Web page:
On the weekend of my first trip with Adventure Korea (www.adventurekorea.com), I discover that the Gunsan English Learning Centre which is next door to my school, has six…SIX…foreign teachers on staff. I was told that there were no English teachers there. The only reason I now know this is because the entrance to the Centre is in the side road that I take from my apartment to the nearest stores and I happened to be walking past the centre as three teachers were leaving work. I’m invited to the annual English festival the centre is hosting the next day and a Halloween party hosted by someone named James even though I have yet to meet James.
The next morning, I pop by the festival just to show my face since I’ve already made plans to go to
for the weekend. I’m impressed by number of people present so early in the morning and find myself torn between having to meet NZ2, who is also going biking on Seonyudo Islands , and wanting to stay at the English Festival longer. I have a brief moment of eye contact with a gorgeous Brit, say a few words, and then I’m on my way to meet NZ2 feeling rather excited to know that there are still so many foreigners in Gunsan to meet. Seonyudo Islands
With perfect timing, I meet NZ2 outside his apartment complex as arranged…where the Adventure Korea (AK) bus has just pulled up. We’re able to take the bus to the harbour instead of taking a taxi and praying that our pronunciation is correct. From here, things move more swiftly, and we’re soon on the ferry surrounded by delightful gas fumes. Fortunately, the weather is perfect so it’s a smooth ride. The fish and seaweed farms near the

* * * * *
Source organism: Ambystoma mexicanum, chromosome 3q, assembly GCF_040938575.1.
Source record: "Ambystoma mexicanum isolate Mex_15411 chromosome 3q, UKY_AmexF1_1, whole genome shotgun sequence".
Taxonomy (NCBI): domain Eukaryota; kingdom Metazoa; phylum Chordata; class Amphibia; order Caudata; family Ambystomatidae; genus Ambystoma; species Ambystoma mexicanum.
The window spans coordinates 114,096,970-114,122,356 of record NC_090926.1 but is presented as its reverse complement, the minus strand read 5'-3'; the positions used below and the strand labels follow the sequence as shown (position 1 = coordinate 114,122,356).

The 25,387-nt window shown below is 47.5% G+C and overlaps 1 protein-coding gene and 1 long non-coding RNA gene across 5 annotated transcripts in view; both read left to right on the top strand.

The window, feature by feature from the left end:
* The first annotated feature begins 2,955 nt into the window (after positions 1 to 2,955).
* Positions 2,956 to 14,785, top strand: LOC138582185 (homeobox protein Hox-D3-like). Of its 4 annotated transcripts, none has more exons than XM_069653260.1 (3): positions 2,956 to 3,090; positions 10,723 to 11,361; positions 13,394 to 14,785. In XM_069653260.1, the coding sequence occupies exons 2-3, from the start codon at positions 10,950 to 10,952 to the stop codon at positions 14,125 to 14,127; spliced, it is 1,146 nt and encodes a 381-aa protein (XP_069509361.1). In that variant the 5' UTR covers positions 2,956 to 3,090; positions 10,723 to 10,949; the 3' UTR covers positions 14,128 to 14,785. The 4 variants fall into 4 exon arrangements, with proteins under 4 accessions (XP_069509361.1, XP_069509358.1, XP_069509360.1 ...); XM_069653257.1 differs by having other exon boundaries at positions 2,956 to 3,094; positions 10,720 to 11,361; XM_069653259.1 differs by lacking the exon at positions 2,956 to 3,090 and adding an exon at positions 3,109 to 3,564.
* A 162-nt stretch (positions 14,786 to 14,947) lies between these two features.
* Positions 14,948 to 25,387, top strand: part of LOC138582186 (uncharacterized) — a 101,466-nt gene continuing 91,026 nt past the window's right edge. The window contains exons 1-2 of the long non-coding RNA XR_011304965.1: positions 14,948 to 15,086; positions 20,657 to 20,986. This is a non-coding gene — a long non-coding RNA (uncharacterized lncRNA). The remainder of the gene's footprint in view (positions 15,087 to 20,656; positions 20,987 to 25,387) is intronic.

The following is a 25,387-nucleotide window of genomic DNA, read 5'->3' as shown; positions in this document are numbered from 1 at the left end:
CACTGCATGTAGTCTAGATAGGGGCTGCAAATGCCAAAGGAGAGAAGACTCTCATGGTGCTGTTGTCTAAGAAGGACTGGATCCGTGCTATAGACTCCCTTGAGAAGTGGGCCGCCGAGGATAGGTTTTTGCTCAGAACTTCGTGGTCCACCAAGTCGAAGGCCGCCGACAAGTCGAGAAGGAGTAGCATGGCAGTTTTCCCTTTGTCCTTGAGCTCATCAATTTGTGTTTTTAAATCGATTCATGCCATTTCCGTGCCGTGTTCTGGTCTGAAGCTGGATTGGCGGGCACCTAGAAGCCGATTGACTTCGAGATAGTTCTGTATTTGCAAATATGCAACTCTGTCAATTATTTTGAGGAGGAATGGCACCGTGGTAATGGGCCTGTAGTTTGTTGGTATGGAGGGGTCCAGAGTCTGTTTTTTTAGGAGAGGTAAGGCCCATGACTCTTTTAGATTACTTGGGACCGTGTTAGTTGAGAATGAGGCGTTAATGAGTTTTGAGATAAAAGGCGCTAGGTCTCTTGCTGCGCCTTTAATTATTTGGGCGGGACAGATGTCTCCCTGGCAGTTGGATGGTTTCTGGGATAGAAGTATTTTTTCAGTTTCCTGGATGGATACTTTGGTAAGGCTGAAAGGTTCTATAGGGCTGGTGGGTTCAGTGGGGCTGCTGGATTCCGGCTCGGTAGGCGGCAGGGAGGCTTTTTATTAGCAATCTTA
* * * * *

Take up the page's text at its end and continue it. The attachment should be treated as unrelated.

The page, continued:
Islands are fascinating and several boats seem to be ‘parked’ on the shores leading to the ferry terminal.
|Fish (or seaweed) farms|
Arriving on the Islands
Island, we deposit our bags in the waiting van, and walk towards the bike rental place. The Islands are really popular with tourists during the summer so 40 foreigners seems to be a bit of an invasion at this time of year. At the bike rental place, I’m suddenly confronted with the stark reality of this trip; it’s been nearly 20 years since I last rode a bike and I can’t help scoffing at the saying that it all comes back naturally. The trip suddenly seems ominous as I attempt to ride a bike that seems far to big for me. In addition to a lack of confidence on the bike, I have to dodge oncoming Island taxis driven by somewhat manic Koreans who openly gawk at the waegooks.
At our hotel, we’re assigned rooms and settle in before starting the actual bike trip.
|If you ever book into a traditional Korean hotel room that|
advertises 'futon-style mattresses', this is what they're talking about.
From the onset, it’s clear that we’ll pretty much be finding our own way around the main island since the hills are enough to kill the very unfit group members like myself. The views, however, are spectacular and three hours later, with a very sore butt, my new friends and I agree it’s time to hand back our bikes and go for a walk.
The walk happens to take us past several seafood restaurants where you can choose your (unidentifiable) dinner from the tanks outside. A guessing game ensues before we see a group of people from AK sitting on the steps near the sea. The group of Korean men who openly stare and take photos of us are amusing and some of us are tipsy enough to just smile, wave and point our own cameras in their direction while they make a hasty retreat. The sunset that we watch over the sea is spectacular and quick.